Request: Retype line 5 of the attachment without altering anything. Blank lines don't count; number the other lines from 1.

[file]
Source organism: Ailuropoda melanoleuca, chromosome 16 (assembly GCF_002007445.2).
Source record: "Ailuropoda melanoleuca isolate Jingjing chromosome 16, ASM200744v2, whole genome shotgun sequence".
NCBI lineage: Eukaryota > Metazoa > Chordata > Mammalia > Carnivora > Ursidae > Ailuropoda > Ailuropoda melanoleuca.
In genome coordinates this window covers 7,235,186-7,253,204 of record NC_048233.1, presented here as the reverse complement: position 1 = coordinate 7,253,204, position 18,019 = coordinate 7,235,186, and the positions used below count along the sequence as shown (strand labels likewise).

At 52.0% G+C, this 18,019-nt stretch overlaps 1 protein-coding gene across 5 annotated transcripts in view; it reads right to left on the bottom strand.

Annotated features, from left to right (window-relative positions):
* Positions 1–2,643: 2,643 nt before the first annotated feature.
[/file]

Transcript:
At 52.0% G+C, this 18,019-nt stretch overlaps 1 protein-coding gene across 5 annotated transcripts in view; it reads right to left on the bottom strand.